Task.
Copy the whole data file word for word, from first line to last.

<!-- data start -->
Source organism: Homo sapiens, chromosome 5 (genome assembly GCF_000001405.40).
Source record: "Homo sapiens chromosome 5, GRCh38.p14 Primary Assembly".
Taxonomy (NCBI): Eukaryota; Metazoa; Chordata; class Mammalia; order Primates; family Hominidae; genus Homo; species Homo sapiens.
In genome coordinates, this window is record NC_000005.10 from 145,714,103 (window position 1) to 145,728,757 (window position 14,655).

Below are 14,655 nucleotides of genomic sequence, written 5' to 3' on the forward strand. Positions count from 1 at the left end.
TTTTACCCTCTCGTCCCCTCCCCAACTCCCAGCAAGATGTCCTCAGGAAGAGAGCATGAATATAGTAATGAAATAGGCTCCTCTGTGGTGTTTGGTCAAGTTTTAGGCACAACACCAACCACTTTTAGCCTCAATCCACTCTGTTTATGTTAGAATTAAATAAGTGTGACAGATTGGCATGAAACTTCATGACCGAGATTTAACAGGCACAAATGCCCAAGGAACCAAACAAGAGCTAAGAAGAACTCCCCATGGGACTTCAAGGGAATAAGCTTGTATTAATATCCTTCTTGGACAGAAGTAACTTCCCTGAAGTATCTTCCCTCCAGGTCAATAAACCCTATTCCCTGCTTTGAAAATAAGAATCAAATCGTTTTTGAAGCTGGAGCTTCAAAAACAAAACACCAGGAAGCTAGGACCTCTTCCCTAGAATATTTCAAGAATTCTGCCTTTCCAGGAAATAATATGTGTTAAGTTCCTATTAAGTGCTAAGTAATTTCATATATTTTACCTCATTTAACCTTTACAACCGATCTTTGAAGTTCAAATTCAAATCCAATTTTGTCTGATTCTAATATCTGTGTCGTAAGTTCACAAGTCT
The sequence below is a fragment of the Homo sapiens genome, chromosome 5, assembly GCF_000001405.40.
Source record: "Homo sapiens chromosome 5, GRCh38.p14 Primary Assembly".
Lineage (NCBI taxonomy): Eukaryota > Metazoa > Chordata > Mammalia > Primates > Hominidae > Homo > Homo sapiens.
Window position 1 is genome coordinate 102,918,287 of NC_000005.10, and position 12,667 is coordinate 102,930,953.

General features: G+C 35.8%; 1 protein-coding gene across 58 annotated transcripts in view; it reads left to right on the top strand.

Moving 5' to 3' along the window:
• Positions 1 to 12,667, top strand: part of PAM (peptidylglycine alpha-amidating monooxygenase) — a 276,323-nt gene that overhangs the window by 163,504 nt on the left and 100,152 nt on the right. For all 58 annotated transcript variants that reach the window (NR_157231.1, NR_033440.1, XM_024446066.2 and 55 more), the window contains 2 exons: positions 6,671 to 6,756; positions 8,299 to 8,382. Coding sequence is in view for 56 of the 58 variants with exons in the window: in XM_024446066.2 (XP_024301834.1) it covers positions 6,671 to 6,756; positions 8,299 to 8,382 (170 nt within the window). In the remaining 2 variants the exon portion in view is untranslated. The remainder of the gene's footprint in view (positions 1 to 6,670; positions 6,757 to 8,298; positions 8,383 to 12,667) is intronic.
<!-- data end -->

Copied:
Source organism: Homo sapiens, chromosome 5 (genome assembly GCF_000001405.40).
Source record: "Homo sapiens chromosome 5, GRCh38.p14 Primary Assembly".
Taxonomy (NCBI): Eukaryota; Metazoa; Chordata; class Mammalia; order Primates; family Hominidae; genus Homo; species Homo sapiens.
In genome coordinates, this window is record NC_000005.10 from 145,714,103 (window position 1) to 145,728,757 (window position 14,655).

Below are 14,655 nucleotides of genomic sequence, written 5' to 3' on the forward strand. Positions count from 1 at the left end.
TTTTACCCTCTCGTCCCCTCCCCAACTCCCAGCAAGATGTCCTCAGGAAGAGAGCATGAATATAGTAATGAAATAGGCTCCTCTGTGGTGTTTGGTCAAGTTTTAGGCACAACACCAACCACTTTTAGCCTCAATCCACTCTGTTTATGTTAGAATTAAATAAGTGTGACAGATTGGCATGAAACTTCATGACCGAGATTTAACAGGCACAAATGCCCAAGGAACCAAACAAGAGCTAAGAAGAACTCCCCATGGGACTTCAAGGGAATAAGCTTGTATTAATATCCTTCTTGGACAGAAGTAACTTCCCTGAAGTATCTTCCCTCCAGGTCAATAAACCCTATTCCCTGCTTTGAAAATAAGAATCAAATCGTTTTTGAAGCTGGAGCTTCAAAAACAAAACACCAGGAAGCTAGGACCTCTTCCCTAGAATATTTCAAGAATTCTGCCTTTCCAGGAAATAATATGTGTTAAGTTCCTATTAAGTGCTAAGTAATTTCATATATTTTACCTCATTTAACCTTTACAACCGATCTTTGAAGTTCAAATTCAAATCCAATTTTGTCTGATTCTAATATCTGTGTCGTAAGTTCACAAGTCT
The sequence below is a fragment of the Homo sapiens genome, chromosome 5, assembly GCF_000001405.40.
Source record: "Homo sapiens chromosome 5, GRCh38.p14 Primary Assembly".
Lineage (NCBI taxonomy): Eukaryota > Metazoa > Chordata > Mammalia > Primates > Hominidae > Homo > Homo sapiens.
Window position 1 is genome coordinate 102,918,287 of NC_000005.10, and position 12,667 is coordinate 102,930,953.

General features: G+C 35.8%; 1 protein-coding gene across 58 annotated transcripts in view; it reads left to right on the top strand.

Moving 5' to 3' along the window:
• Positions 1 to 12,667, top strand: part of PAM (peptidylglycine alpha-amidating monooxygenase) — a 276,323-nt gene that overhangs the window by 163,504 nt on the left and 100,152 nt on the right. For all 58 annotated transcript variants that reach the window (NR_157231.1, NR_033440.1, XM_024446066.2 and 55 more), the window contains 2 exons: positions 6,671 to 6,756; positions 8,299 to 8,382. Coding sequence is in view for 56 of the 58 variants with exons in the window: in XM_024446066.2 (XP_024301834.1) it covers positions 6,671 to 6,756; positions 8,299 to 8,382 (170 nt within the window). In the remaining 2 variants the exon portion in view is untranslated. The remainder of the gene's footprint in view (positions 1 to 6,670; positions 6,757 to 8,298; positions 8,383 to 12,667) is intronic.